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Burning Questions of the Internet


Search predictions – those auto-generated terms that pop up as you type into a search box – can be useful.

I’ve recently discovered they can also be funny.

Some are funny-ha-ha, accidentally structured like perfect jokes; some are funny-weird.

And some offer a glimpse of an individual searcher, somewhere in the Googleverse, that’s so tragi-comic it makes you laugh out loud. This was the first time I noticed…





Head over to Instagram to check out my new ‘art project’ / procrastination method, Burning Questions of the Internet.




teare copy

This photo series by Rose-Lynn Fisher captures tears of grief, joy, laughter and irritation under the microscope.

Tears aren’t just water. They’re primarily made up of water, salts, antibodies and lysozymes, but the composition depends on the type of tear. There are three main types – basal tears, reflex tears, and weeping tears.

As you can see, they can look incredibly different when evaporated and placed under a microscope… More here



Fake streets, made-up rivers, fictional towns – traps come in many forms. Definitely a Borgesian short story in here somewhere….


Media weirdness


Food for thought…

1. The vertigo-inducing experience of reading my Facebook feed. Dizzying juxtapositions of the horrifying and the banal. Was it always thus?

2. Celebrities are evil. The uncovering of one villain after another is like something from fiction, or a cult. Does power corrupt or merely cover?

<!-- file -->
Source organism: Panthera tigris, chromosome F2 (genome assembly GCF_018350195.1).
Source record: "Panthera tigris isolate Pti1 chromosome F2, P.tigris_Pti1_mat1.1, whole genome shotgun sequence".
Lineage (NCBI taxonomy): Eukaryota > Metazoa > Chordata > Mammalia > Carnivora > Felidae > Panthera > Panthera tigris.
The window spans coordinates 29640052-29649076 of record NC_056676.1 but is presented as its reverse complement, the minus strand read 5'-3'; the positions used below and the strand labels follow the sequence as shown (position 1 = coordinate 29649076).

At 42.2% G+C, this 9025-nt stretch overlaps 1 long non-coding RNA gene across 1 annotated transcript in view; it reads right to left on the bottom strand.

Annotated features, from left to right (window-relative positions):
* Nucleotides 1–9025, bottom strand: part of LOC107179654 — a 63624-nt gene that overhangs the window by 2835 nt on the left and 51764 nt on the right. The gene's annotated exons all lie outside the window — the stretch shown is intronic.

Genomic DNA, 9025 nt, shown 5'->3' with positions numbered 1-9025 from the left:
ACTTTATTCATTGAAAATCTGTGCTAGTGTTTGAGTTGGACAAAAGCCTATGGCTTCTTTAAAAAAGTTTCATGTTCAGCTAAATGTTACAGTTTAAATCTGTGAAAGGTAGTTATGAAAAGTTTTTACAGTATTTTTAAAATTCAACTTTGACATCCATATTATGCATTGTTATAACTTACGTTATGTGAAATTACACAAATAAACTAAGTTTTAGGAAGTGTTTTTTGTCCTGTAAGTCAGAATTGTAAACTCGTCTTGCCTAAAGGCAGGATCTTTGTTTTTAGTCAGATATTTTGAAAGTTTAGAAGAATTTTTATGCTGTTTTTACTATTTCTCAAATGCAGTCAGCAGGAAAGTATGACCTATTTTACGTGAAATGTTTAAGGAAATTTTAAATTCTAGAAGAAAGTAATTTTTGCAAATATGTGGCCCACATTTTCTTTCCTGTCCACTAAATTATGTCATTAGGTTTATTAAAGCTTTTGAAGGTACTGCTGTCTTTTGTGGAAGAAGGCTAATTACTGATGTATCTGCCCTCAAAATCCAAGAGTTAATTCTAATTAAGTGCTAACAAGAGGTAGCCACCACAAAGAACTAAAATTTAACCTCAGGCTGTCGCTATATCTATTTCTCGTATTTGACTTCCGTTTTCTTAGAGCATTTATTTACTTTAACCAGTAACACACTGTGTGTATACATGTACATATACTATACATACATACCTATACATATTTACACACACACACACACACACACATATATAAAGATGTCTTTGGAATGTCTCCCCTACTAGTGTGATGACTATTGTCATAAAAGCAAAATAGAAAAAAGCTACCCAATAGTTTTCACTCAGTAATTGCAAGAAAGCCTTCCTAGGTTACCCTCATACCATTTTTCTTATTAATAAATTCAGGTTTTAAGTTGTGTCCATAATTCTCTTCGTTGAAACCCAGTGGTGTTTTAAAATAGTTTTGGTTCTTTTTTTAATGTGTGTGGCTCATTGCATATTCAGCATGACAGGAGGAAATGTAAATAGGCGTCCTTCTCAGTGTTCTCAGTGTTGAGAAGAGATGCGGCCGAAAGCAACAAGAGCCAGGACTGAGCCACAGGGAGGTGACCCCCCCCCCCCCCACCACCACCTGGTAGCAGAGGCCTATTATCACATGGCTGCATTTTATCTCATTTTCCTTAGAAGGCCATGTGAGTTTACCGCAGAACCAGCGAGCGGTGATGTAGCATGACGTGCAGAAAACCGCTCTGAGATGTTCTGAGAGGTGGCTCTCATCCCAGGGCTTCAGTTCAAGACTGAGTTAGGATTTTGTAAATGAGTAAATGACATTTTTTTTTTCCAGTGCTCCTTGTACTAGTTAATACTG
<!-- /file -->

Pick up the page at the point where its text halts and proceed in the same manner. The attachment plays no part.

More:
Writing on show at the RCA


My good friend Rodrigo Lebrun, currently studying for a Masters in Design Interactions at the Royal College of Art, invited me to collaborate on his exhibition. I wrote a short story about a man approaching retirement, and dreaming of the manmade coral island he’s going to escape to…


Capturing the moment


This is something I seem to be drawn to in (and through) my writing: images that capture a fleeting moment.

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More here

Allende on writing


I start all my books on January eighth. Can you imagine January seventh? It’s hell. Every year on January seventh, I prepare my physical space. I clean up everything from my other books. I just leave my dictionaries, and my first editions, and the research materials for the new one. And then on January eighth I walk seventeen steps from the kitchen to the little pool house that is my office. It’s like a journey to another world. It’s winter, it’s raining usually. I go with my umbrella and the dog following me. From those seventeen steps on, I am in another world and I am another person. I go there scared. And excited. And disappointed — because I have a sort of idea that isn’t really an idea. The first two, three, four weeks are wasted. I just show up in front of the computer. Show up, show up, show up, and after a while the muse shows up, too. If she doesn’t show up invited, eventually she just shows up.